All vaping professionals will tell you that you have to change the cotton for your rebuildable coil when you have a burnt taste. But is that the only reason to change it? What is the correct frequency? Is there one by the way? What parameters come into play? We are going to try to see a little more clearly in this world of fluids…

Let’s talk a bit about cotton and its history

The wild cotton tree (“perennial cotton”) lives for about ten years and can measure up to ten meters.

In cultivation, its size is limited to one or two meters to facilitate the collection of cotton and it is generally exploited as an annual plant. At flowering appear large white or yellow flowers with five petals, without a noticeable smell. Then capsules with thick and rigid walls develop. When they open, they release seeds and cotton lint covered with a puff of white, silky fibres that can measure between two and five centimetres long depending on the variety. The fibres are extracted from it, which are used in particular to produce fabrics.

In our case, when the micro-coil assembly appeared around 2013, we switched from Demak’Up to cotton designed for vaping. Yes, the manufacturers did not immediately offer vape cotton, they wanted to be sure that this micro-coil fashion was not going to come to an abrupt end! It will therefore have been necessary to wait for a little to finally find a special carded cotton vape, untreated cotton.

But we now have a choice of brands: Muji, Bacon, Hook, Kendo, Kylin, King, etc. Each vaper will prefer one brand or another, I haven’t noticed any real differences in taste or liquid absorption, but just a feeling for a kind of fibre. 

Touch is important to me, I like cotton like the big coloured balls you find in bathroom jars and that’s why I prefer Bacon USA cotton and not fibres like Japanese cotton or ancient fibre.

A coil ready to use

But let’s come back to our atomizers and in particular to the coils. You are probably wondering first of all which cotton to choose? I would say it doesn’t matter, they all work and allow the e-liquid to rise in the turns of the coil, whether they are spaced out or not. The capillaries of each are almost identical.

A coil at the end of its career

How do you know if you need to change the cotton?

Several factors come into play to give us this information. 

First of all the type of e-liquid that we use.

The sweeter or richer it is in aromas and stronger in VG, the more it will have to be changed quickly. The cotton will absorb all the components, each time the switch is pressed, it is asked to supply the coil. Dozens or even hundreds of times a day… Can you imagine? Poor cotton! And the VG in all this? It’s vicious, normal, it’s glycerin and the cotton must absorb it, and bring it up, which isn’t easy. In addition, the sugar will crystallize on the coil and in the fibres.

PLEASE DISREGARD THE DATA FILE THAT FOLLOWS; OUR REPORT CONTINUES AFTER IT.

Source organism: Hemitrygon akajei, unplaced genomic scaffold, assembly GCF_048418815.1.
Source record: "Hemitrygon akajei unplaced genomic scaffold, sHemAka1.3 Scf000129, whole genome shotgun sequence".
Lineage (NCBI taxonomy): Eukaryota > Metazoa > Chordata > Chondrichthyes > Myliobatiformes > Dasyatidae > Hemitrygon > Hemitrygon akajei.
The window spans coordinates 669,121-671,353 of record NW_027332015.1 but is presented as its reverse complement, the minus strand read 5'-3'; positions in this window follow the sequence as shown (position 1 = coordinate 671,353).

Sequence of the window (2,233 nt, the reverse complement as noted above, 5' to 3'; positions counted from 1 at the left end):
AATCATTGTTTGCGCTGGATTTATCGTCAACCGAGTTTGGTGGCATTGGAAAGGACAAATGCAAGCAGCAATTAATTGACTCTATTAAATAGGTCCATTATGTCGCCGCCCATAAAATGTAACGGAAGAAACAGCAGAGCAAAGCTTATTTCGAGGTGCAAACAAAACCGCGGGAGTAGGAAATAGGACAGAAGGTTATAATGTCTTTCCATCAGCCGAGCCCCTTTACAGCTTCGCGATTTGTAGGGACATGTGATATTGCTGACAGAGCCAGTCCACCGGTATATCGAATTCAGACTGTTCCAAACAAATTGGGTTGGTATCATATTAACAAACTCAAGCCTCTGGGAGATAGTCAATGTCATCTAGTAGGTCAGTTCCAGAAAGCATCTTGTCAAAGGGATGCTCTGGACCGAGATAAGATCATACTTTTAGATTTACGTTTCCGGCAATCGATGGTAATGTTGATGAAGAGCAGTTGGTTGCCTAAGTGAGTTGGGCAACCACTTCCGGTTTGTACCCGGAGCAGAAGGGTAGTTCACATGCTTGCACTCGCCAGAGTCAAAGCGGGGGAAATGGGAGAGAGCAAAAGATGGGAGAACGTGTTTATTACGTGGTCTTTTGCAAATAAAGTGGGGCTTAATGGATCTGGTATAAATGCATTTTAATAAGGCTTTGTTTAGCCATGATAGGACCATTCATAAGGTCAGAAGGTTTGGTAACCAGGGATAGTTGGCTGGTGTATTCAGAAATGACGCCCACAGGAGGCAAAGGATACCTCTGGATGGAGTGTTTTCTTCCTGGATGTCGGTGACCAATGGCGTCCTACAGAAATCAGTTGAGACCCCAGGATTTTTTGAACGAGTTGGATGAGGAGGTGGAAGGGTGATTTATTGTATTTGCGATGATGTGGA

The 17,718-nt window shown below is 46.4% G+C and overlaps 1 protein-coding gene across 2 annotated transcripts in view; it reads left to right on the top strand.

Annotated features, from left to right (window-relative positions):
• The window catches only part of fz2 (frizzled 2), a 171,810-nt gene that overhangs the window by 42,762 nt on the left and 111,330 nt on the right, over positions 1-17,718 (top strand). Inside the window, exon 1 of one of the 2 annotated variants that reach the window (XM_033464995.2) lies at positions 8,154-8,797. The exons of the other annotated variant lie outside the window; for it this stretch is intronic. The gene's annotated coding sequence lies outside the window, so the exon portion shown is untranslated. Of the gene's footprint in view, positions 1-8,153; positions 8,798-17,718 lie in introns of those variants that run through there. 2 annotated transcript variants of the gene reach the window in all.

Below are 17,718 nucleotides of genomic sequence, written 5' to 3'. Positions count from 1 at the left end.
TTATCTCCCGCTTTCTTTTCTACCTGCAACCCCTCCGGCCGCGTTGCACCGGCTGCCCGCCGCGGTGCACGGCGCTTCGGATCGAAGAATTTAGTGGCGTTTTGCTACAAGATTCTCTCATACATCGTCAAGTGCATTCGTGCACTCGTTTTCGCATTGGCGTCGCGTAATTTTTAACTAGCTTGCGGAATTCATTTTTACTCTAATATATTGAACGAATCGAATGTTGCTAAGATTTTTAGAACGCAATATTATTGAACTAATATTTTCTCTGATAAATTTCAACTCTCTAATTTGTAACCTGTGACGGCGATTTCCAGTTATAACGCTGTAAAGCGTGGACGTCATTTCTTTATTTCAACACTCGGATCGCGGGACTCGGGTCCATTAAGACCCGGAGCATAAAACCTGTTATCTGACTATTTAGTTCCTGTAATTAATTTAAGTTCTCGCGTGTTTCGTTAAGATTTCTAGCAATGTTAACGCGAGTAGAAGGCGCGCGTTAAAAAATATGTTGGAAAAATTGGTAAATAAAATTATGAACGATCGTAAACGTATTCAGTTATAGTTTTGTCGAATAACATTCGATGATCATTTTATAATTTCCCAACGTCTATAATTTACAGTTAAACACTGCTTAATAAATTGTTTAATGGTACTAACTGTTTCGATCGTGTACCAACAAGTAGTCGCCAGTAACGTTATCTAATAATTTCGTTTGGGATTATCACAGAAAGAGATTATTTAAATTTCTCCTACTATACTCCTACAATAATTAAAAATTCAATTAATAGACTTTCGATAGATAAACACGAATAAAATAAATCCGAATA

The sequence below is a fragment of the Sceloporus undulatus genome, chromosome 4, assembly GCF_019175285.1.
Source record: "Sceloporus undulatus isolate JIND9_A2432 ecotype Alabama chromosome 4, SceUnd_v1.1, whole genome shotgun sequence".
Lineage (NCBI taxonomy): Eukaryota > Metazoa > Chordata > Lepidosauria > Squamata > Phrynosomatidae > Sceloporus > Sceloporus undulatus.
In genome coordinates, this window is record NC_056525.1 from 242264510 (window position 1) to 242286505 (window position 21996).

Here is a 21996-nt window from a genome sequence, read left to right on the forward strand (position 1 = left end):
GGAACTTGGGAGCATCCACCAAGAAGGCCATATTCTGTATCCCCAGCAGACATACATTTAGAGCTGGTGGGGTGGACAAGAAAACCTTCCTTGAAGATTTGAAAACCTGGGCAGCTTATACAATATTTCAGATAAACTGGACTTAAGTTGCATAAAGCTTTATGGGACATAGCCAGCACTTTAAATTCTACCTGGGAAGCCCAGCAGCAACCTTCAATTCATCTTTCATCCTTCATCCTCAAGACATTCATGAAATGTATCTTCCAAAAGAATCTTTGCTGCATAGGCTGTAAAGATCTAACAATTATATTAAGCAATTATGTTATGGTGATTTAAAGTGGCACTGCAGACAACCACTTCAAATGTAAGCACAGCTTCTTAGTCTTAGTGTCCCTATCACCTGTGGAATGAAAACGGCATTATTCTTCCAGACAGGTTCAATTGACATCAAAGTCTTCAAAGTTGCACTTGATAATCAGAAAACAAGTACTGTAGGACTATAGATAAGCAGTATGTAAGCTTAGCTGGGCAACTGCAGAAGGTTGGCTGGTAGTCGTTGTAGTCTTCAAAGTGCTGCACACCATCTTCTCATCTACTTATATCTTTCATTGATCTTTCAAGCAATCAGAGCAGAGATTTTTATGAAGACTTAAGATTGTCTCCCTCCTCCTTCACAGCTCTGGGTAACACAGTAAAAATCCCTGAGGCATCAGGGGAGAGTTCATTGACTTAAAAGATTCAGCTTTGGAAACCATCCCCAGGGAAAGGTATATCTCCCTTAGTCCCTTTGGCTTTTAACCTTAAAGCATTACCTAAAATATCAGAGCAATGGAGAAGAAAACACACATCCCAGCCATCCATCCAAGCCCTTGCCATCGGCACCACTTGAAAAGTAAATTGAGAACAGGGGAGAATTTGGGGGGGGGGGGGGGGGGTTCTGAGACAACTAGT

Two coils at the end of their career

The other trigger that will warn us that it is time to change the cotton is the change in taste of the e-liquid. A burnt caramel taste is easy to recognize, but it can be less obvious and just partially change the flavours. It’s up to you to judge, sometimes we tell ourselves that it doesn’t matter, that it will pass because we don’t want to tinker. Anyway, there will be a time when you can no longer take a puff without having a horrible taste, so no more questions to ask, you have to get started!

A coil to clean and a fibre to change. Observe the aroma residue on the wick

The last parameter to take into account is the leakage of the atomizer or the seepage on the air inlets. Indeed, when the atomizer becomes sticky, which happens to me regularly with the Wasp 

Nano is that the cotton is saturated and is therefore no longer able to absorb all the liquid. We also frequently have liquid coming out through the airflows and we are always forced to take out the paper towel so as not to get our hands full. 

In these cases, it is therefore sufficient to replace the cotton and also to check the condition of its coil which may be gunked.

Do not abuse the “burn” too much to clean the coils

To put an end to replacement and cleaning, you can also refurbish your coil by practising a dry burn, a technique which consists of heating the Kanthal bare for a few seconds to remove all the deposits of juice that have crystallized on it. To practice from time to time, but it will be necessary at one time or another to change the resistance.

Anyway, it’s up to you to check its appearance with each new cotton. Say 1 time every month or every 2 months would be reasonable.